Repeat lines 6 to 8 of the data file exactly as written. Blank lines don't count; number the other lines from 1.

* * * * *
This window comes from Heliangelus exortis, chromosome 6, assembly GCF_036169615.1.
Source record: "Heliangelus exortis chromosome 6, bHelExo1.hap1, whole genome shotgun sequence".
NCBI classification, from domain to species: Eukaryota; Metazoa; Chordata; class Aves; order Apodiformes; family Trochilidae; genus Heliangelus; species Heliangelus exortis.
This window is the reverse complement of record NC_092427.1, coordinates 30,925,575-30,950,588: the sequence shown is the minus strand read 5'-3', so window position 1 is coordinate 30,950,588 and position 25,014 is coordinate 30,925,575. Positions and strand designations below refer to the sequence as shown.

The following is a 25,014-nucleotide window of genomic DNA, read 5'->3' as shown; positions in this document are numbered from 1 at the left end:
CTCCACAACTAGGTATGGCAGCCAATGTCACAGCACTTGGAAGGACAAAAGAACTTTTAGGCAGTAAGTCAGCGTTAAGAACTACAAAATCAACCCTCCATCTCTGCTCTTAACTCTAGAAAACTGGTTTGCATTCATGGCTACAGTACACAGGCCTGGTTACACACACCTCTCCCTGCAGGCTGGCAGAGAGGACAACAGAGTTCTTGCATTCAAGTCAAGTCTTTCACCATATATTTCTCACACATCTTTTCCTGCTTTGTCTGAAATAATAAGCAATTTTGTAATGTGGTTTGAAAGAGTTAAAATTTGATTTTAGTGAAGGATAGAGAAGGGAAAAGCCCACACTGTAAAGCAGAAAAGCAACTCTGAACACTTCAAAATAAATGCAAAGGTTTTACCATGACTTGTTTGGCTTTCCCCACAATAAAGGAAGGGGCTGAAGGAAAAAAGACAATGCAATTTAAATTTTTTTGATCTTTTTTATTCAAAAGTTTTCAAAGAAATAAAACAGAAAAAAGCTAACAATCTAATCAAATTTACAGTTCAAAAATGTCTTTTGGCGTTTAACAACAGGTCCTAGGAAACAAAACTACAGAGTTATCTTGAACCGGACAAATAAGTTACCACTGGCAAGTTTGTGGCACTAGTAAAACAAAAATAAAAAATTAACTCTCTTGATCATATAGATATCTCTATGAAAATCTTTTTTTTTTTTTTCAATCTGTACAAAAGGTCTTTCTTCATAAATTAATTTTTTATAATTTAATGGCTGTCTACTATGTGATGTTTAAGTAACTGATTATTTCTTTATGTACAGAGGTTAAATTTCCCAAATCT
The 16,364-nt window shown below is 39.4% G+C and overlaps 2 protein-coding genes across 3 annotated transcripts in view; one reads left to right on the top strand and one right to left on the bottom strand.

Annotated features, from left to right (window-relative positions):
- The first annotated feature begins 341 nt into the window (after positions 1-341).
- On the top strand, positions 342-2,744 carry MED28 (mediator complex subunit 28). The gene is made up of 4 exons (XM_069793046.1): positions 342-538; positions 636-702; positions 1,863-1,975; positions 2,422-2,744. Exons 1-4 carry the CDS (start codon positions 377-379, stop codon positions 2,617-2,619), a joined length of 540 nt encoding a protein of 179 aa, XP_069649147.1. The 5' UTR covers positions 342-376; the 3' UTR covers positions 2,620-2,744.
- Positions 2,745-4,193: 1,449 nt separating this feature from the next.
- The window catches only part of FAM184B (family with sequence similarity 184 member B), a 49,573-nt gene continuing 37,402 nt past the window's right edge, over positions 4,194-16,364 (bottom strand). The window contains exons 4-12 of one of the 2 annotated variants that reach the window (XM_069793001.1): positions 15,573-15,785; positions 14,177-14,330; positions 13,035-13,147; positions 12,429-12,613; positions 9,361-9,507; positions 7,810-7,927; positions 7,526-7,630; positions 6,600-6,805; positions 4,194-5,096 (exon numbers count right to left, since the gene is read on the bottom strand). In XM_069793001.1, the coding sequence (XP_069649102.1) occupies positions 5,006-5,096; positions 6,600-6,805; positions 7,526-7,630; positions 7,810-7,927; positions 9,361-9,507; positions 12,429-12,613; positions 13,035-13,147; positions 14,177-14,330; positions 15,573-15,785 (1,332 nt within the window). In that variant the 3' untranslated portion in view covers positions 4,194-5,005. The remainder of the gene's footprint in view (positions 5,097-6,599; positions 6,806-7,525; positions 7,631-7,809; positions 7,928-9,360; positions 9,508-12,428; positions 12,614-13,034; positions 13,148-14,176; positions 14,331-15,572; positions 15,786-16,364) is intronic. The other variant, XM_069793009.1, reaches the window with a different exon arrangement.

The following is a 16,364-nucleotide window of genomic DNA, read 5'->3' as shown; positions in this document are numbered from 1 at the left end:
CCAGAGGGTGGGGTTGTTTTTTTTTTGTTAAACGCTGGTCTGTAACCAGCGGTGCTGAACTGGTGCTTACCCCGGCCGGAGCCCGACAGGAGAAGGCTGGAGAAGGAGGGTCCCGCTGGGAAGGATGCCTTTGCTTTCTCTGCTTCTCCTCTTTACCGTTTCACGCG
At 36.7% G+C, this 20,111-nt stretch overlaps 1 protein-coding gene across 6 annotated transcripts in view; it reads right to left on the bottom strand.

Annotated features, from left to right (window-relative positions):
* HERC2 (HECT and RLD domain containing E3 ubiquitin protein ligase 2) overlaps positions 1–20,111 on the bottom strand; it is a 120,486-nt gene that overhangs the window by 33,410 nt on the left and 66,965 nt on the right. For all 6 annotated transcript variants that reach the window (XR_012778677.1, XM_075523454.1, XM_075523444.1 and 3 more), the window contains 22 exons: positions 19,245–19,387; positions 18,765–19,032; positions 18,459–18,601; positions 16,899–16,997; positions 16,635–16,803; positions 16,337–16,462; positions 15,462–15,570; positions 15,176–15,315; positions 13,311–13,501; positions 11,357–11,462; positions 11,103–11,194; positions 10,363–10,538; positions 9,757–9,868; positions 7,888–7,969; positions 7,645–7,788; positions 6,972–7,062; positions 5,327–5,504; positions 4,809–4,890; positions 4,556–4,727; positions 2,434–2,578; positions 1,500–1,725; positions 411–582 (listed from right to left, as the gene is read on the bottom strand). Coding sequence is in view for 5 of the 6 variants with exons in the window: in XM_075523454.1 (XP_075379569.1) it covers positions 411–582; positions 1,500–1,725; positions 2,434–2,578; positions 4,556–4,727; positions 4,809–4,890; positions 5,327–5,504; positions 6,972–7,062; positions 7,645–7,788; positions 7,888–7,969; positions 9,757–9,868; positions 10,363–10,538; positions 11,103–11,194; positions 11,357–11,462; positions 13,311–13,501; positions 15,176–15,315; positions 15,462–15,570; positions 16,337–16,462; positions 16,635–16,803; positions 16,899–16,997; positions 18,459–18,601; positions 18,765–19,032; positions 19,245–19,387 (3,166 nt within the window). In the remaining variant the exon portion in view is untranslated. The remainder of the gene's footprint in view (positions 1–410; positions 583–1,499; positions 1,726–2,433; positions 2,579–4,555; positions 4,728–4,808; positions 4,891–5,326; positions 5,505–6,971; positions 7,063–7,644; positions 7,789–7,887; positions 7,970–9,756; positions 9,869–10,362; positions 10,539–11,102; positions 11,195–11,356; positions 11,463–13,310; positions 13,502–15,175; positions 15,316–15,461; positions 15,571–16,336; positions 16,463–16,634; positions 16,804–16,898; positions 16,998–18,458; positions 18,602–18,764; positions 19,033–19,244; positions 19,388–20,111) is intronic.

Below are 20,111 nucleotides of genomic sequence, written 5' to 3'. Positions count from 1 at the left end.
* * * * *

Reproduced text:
CTCCACAACTAGGTATGGCAGCCAATGTCACAGCACTTGGAAGGACAAAAGAACTTTTAGGCAGTAAGTCAGCGTTAAGAACTACAAAATCAACCCTCCATCTCTGCTCTTAACTCTAGAAAACTGGTTTGCATTCATGGCTACAGTACACAGGCCTGGTTACACACACCTCTCCCTGCAGGCTGGCAGAGAGGACAACAGAGTTCTTGCATTCAAGTCAAGTCTTTCACCATATATTTCTCACACATCTTTTCCTGCTTTGTCTGAAATAATAAGCAATTTTGTAATGTGGTTTGAAAGAGTTAAAATTTGATTTTAGTGAAGGATAGAGAAGGGAAAAGCCCACACTGTAAAGCAGAAAAGCAACTCTGAACACTTCAAAATAAATGCAAAGGTTTTACCATGACTTGTTTGGCTTTCCCCACAATAAAGGAAGGGGCTGAAGGAAAAAAGACAATGCAATTTAAATTTTTTTGATCTTTTTTATTCAAAAGTTTTCAAAGAAATAAAACAGAAAAAAGCTAACAATCTAATCAAATTTACAGTTCAAAAATGTCTTTTGGCGTTTAACAACAGGTCCTAGGAAACAAAACTACAGAGTTATCTTGAACCGGACAAATAAGTTACCACTGGCAAGTTTGTGGCACTAGTAAAACAAAAATAAAAAATTAACTCTCTTGATCATATAGATATCTCTATGAAAATCTTTTTTTTTTTTTTCAATCTGTACAAAAGGTCTTTCTTCATAAATTAATTTTTTATAATTTAATGGCTGTCTACTATGTGATGTTTAAGTAACTGATTATTTCTTTATGTACAGAGGTTAAATTTCCCAAATCT
The 16,364-nt window shown below is 39.4% G+C and overlaps 2 protein-coding genes across 3 annotated transcripts in view; one reads left to right on the top strand and one right to left on the bottom strand.

Annotated features, from left to right (window-relative positions):